(Thrill Jockey Records, CD)
If space is the place where music goes to die, then Bill Dixon with Exploding Star Orchestra is a sonic supernova. Multimedia impresario Rob Mazurek — who made his bones leading the avant-garde Chicago Underground — once again conducts his ensemble (ESO) through a set of improvisational, freak-out jazz. Here he enlists legendary trumpeter Bill Dixon as his muse. Dixon organized the famed “October Revolution” in 1964 — four nights of innovative music in New York City that featured such nascent talents as John Coltrane and Ornette Coleman. Dixon also founded Bennington College’s Black Music department, where he taught for nearly 30 years before retiring in 1996. Coincidentally, that’s the same year Trey Anastasio released Surrender to the Air, an ambitious foray — and my introduction — into the Byzantine world of free jazz.
As maestro, cornetist and self-described “abstractivist,” Mazurek is a generation younger than Dixon but is no less perverse — his photo is purposely blurred on the website. Luckily for listeners, the free-form medium affords such willfulness room to stretch. And stretch he does. “Entrances/One” opens with rim shots and thunderous timpani, as drummers John Herndon and Mike Reed rally the action around up-tempo grooves. Guitars riff urgently off each other, while layers of double bass and vibraphone rise in a cresting tide, only to drop out moments later, ejecting listeners into formless ether. It’s as if a solar wind hit the recording studio and spiked the boards.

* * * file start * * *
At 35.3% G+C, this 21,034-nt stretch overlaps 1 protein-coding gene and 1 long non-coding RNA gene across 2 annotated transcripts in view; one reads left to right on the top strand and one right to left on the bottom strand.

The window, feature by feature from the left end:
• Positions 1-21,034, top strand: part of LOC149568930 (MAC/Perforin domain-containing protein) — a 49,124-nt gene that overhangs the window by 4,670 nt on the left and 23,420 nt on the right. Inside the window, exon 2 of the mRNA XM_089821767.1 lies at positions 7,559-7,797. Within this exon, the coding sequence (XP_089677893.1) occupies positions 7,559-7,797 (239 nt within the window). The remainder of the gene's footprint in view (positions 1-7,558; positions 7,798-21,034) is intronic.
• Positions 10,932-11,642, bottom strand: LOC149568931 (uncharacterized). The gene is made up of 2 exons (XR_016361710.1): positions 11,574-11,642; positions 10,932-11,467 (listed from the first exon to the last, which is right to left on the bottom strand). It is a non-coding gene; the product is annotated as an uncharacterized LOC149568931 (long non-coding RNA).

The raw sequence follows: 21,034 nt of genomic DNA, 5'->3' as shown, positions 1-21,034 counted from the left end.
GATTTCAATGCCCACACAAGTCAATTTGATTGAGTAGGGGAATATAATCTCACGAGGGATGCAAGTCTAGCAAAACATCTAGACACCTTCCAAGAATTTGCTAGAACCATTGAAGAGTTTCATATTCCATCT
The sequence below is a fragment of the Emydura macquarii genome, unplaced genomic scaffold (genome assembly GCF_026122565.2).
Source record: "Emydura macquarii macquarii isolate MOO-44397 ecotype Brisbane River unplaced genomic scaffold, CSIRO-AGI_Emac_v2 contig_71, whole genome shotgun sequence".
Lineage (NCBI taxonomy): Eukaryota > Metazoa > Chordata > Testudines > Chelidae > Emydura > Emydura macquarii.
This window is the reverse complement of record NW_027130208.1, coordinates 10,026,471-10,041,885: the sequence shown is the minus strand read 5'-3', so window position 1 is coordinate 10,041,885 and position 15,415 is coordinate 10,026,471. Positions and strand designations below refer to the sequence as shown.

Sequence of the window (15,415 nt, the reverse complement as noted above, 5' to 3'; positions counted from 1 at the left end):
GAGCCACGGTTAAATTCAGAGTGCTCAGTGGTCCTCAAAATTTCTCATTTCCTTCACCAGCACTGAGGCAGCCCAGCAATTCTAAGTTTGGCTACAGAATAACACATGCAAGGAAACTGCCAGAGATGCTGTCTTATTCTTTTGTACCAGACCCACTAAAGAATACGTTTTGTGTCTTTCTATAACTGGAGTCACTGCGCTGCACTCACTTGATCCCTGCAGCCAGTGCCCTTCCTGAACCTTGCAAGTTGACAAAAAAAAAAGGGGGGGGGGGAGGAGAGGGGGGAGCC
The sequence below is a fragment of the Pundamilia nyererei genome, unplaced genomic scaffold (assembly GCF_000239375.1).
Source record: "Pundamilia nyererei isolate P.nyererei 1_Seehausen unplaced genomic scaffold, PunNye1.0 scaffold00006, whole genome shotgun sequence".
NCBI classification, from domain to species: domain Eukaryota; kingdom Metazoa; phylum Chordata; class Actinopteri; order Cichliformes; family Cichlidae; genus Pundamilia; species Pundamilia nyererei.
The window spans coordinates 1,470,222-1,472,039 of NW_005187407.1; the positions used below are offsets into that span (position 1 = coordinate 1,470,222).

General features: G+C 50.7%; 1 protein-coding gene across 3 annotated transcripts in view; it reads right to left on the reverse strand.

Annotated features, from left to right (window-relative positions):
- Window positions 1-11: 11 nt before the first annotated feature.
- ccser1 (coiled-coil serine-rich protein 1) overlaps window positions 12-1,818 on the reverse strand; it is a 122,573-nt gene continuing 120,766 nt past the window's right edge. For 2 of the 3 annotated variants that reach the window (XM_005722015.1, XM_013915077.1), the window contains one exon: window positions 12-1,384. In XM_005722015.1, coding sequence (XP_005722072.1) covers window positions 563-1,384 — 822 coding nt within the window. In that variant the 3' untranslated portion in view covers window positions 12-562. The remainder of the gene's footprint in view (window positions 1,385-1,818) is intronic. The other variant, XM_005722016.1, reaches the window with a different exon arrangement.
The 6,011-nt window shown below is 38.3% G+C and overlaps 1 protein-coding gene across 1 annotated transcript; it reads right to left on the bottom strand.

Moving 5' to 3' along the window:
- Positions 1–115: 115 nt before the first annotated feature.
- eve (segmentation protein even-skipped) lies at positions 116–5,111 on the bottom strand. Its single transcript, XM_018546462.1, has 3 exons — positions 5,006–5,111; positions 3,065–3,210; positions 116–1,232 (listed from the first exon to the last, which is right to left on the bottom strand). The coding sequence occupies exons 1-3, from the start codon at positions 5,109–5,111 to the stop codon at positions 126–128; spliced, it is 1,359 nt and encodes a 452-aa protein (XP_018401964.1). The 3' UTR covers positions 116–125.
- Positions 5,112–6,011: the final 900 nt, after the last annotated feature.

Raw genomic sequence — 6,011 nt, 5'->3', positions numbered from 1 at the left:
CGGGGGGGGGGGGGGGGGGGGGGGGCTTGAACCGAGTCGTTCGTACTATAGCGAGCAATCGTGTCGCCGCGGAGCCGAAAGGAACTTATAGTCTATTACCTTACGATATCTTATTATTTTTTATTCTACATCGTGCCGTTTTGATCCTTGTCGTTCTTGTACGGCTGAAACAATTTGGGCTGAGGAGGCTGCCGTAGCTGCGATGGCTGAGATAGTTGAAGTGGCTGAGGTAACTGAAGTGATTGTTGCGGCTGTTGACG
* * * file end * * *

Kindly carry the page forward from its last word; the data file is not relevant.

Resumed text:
There are startling moments in “Entrances/One” and “Two” when the brass behemoths trade jabs, trumpets screaming in an echoing maelstrom. Dixon attacks and Mazurek’s cornet sizzles like a hibachi. But with every promising wind-up comes stretches of flat water that suck the life out faster than a Jon Fishman vacuum solo. It’s maddening.
Nested conspicuously between these 18-minute sketches is Mazurek’s awkwardly titled “Constellations for Innerlight Projections.” Penned as a video score, it bears little relation to Dixon’s compositions. And with two minutes of needless exposition, the track whines like a nap-deprived child. “The notes are a reference,” explains Damon Locks (of The Eternals) in a laughable rap. Mercifully, his didactic spoken word is trampled under blistering horns, as the orchestra grows restless. Even within the context of free jazz, the schizophrenic “Constellations” overwhelms. And, clocking in at 24 minutes, it’s a bit much.
At its best, ESO show bursts of astute improv, such as Nicole Mitchell’s breathless flute and the segue between cosmic lullaby and swinging jam in “Constellations.” But like a collapsing star, nothing here is sustained for long. Sounds spin cohesively, then unravel into frenzied streaks of noise. Sun Ra would dig it, but absent any musical narrative, Exploding Star’s aural debris is for “abstractivists” only.
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